17. cool video and that looks like a great technique, but it does not seem workable on a new canopy. I tried it several times and it was outright impossible to roll my new canopy into anything that even remotely resembled anything shown in that video. The thing is so slippery that I cant even get it to roll once let alone several times. I think I answered my own question. How do you pack a new canopy? You take it to the packers or live with the fact that the pack job will be less than stellar. Those are the two choices. So far the reverse S or whatever the hell you call it is the only option that's half way workable. Do one S fold, put it in the bag, then tuck the tail in the bag. It works and I can get it in the bag, it just doesent look that great and in the end I think the canopy is more or less just stuffed into the bag rather than actually folded. Any S folds that I do completely disappear as the fabric balloons up with air while putting it in the bag. I am curious why people say to kneel on the grommets. That seems like a concerning idea to me because every time you lay down you're pushing your knees back. Every time you move around, you're moving your knees around. So every time you move, so does the slider if you're on the grommets. I find the grommets and then put my knees below the grommets instead of on them. Then if my knees move, the slider should hopefully be unaffected since I'm not actually kneeling on it.
  18. Any tips for packing a new canopy? I got a new canopy and daaaamn that thing is a pain in the ass to pack. I have sat down with just about every packer that works at my DZ and had them show me what they do but still I have trouble S folding the thing without it inflating into a ball. I have tried doing one S fold on the top 3/4 of the canopy, inserting that into the bag, and then S folding the tail into the bag after most of the canopy is already in the bag (not sure what that technique is called). That works great for used canopies, but I am finding that once I stuff the first S fold into the bag, the fold literally just disappears as the canopy inflates. With used canopies the first S fold actually stays in place leaving a spot for me to put the second S folded tail into. But with new canopies that fold disappears as soon as I put it into the bag which means I am in essence just putting the tail into the bag and closing it. It's not even really S folded at that point as much as it is just stuffed into the bag.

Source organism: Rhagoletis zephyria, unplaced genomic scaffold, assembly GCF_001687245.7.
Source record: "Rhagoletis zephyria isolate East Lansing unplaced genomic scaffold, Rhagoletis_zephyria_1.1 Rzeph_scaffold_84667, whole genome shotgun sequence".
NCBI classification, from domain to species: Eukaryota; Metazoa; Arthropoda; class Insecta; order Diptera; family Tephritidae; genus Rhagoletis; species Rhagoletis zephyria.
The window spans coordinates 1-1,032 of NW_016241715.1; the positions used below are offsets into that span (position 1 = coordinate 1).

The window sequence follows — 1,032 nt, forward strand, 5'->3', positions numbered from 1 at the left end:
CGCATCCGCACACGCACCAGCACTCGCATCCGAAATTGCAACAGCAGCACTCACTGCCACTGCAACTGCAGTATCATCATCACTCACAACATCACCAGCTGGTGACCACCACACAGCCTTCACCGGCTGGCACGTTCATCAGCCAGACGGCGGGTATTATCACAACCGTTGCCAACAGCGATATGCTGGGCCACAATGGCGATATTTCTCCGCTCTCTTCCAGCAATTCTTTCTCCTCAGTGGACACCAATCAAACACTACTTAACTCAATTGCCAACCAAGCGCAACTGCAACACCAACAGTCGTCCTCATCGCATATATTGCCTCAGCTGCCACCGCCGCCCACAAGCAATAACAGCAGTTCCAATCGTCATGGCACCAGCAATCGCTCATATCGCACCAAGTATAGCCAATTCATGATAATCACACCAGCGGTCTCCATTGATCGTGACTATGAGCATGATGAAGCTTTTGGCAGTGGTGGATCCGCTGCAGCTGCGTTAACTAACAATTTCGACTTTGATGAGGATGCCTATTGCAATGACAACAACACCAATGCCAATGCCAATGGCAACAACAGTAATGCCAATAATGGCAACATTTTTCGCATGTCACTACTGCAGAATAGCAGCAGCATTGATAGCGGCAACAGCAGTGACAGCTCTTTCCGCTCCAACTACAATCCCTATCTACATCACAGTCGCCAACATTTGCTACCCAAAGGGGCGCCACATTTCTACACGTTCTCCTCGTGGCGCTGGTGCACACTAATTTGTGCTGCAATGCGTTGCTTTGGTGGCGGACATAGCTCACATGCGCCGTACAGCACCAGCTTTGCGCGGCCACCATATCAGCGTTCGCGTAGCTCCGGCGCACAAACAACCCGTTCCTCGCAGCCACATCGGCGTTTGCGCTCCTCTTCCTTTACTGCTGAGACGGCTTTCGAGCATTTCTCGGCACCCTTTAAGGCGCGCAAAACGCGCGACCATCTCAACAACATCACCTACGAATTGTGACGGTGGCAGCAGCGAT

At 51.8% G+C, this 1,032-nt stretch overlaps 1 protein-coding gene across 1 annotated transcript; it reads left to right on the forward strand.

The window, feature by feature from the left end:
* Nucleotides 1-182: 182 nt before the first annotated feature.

19. I bought an S-Fire for my first canopy. I was using a Safire 2 209 for my first 60 jumps so I bought an S-Fire 189 (WL 0.95) for my first main. Overall I was surprised that it is quite a bit faster than the Safire 2 209 I was using before. I suspected the difference would be minor, but it's actually quite noticeable. The canopy is noticeably faster in every respect. It sinks faster, turns faster glides faster and the landings are faster. Of course I am comparing a 209 to a 189 so of course things will be faster, but it was more than I expected. I've flown a Hornet 189 and the Hornet 189 was slower than my S-Fire 189 in every respect except turns. The Hornet 189 was more responsive in turns than my S Fire. Overall I dont have much to compare it to as I only have 65 jumps though so take that for what it's worth (little). The openings so far have been fairly soft, about on par with my Safire 2. One thing that does stand out is it's absurdly difficult to pack. I feel like few things in life are more difficult than trying to make an S fold on a brand new S-Fire without it inflating into a ball.
  20. See, that's confusing to me. If I were to guess a handle based soly on it's color, I'd guess the yellow would be the reserve and the red would be the cutaway. The only rig I have seen that uses red for the reserve are the Sigma tandem rigs. In every other case, every sport jumper at my DZ that I've seen who uses a red handle on their rig uses it to annotate the cutaway. All of the stock rigs I've seen have a red cutaway from the factory and all the rental and student rigs I've seen also have a red cutaway. That makes more sense to me. Red typically means emergency/ danger, in which the cutaway makes more sense to be red. Pull the red handle at 100' and you're dead.